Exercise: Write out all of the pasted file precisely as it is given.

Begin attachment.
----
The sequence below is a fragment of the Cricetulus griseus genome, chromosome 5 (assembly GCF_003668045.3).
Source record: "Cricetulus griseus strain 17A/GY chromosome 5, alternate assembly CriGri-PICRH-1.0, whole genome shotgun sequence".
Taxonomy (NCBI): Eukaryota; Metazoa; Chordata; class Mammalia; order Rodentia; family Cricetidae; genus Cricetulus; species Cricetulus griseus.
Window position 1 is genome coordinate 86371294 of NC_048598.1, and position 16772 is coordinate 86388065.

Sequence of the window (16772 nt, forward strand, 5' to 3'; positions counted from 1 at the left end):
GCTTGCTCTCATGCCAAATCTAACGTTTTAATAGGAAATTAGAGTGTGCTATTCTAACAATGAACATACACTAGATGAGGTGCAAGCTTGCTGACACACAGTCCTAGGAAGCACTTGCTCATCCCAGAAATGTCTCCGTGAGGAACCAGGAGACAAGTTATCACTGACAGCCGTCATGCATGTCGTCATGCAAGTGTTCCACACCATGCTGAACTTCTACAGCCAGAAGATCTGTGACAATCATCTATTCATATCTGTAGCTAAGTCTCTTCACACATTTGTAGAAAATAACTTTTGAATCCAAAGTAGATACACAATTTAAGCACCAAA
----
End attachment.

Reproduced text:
The sequence below is a fragment of the Cricetulus griseus genome, chromosome 5 (assembly GCF_003668045.3).
Source record: "Cricetulus griseus strain 17A/GY chromosome 5, alternate assembly CriGri-PICRH-1.0, whole genome shotgun sequence".
Taxonomy (NCBI): Eukaryota; Metazoa; Chordata; class Mammalia; order Rodentia; family Cricetidae; genus Cricetulus; species Cricetulus griseus.
Window position 1 is genome coordinate 86371294 of NC_048598.1, and position 16772 is coordinate 86388065.

Sequence of the window (16772 nt, forward strand, 5' to 3'; positions counted from 1 at the left end):
GCTTGCTCTCATGCCAAATCTAACGTTTTAATAGGAAATTAGAGTGTGCTATTCTAACAATGAACATACACTAGATGAGGTGCAAGCTTGCTGACACACAGTCCTAGGAAGCACTTGCTCATCCCAGAAATGTCTCCGTGAGGAACCAGGAGACAAGTTATCACTGACAGCCGTCATGCATGTCGTCATGCAAGTGTTCCACACCATGCTGAACTTCTACAGCCAGAAGATCTGTGACAATCATCTATTCATATCTGTAGCTAAGTCTCTTCACACATTTGTAGAAAATAACTTTTGAATCCAAAGTAGATACACAATTTAAGCACCAAA